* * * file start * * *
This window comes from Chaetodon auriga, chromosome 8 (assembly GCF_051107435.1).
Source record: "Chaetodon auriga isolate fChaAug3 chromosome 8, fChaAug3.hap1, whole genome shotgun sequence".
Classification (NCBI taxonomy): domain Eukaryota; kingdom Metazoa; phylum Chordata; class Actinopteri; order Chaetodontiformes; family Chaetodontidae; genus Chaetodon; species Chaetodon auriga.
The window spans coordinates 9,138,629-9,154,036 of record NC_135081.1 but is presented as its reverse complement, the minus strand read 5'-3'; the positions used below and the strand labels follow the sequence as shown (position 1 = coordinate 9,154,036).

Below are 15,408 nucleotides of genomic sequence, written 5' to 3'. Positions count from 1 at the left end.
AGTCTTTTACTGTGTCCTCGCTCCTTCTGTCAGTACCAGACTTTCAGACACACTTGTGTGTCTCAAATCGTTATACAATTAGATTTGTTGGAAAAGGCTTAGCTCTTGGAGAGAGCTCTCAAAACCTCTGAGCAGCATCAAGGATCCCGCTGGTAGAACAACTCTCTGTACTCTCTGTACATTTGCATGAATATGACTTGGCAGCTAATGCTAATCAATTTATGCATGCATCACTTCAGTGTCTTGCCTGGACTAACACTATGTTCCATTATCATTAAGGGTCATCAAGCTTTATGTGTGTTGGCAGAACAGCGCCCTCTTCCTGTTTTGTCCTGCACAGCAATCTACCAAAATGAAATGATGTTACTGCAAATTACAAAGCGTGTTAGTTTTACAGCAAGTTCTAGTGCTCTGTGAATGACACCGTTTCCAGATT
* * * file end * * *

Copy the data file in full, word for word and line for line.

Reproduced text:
This window comes from Chaetodon auriga, chromosome 8 (assembly GCF_051107435.1).
Source record: "Chaetodon auriga isolate fChaAug3 chromosome 8, fChaAug3.hap1, whole genome shotgun sequence".
Classification (NCBI taxonomy): domain Eukaryota; kingdom Metazoa; phylum Chordata; class Actinopteri; order Chaetodontiformes; family Chaetodontidae; genus Chaetodon; species Chaetodon auriga.
The window spans coordinates 9,138,629-9,154,036 of record NC_135081.1 but is presented as its reverse complement, the minus strand read 5'-3'; the positions used below and the strand labels follow the sequence as shown (position 1 = coordinate 9,154,036).

Below are 15,408 nucleotides of genomic sequence, written 5' to 3'. Positions count from 1 at the left end.
AGTCTTTTACTGTGTCCTCGCTCCTTCTGTCAGTACCAGACTTTCAGACACACTTGTGTGTCTCAAATCGTTATACAATTAGATTTGTTGGAAAAGGCTTAGCTCTTGGAGAGAGCTCTCAAAACCTCTGAGCAGCATCAAGGATCCCGCTGGTAGAACAACTCTCTGTACTCTCTGTACATTTGCATGAATATGACTTGGCAGCTAATGCTAATCAATTTATGCATGCATCACTTCAGTGTCTTGCCTGGACTAACACTATGTTCCATTATCATTAAGGGTCATCAAGCTTTATGTGTGTTGGCAGAACAGCGCCCTCTTCCTGTTTTGTCCTGCACAGCAATCTACCAAAATGAAATGATGTTACTGCAAATTACAAAGCGTGTTAGTTTTACAGCAAGTTCTAGTGCTCTGTGAATGACACCGTTTCCAGATT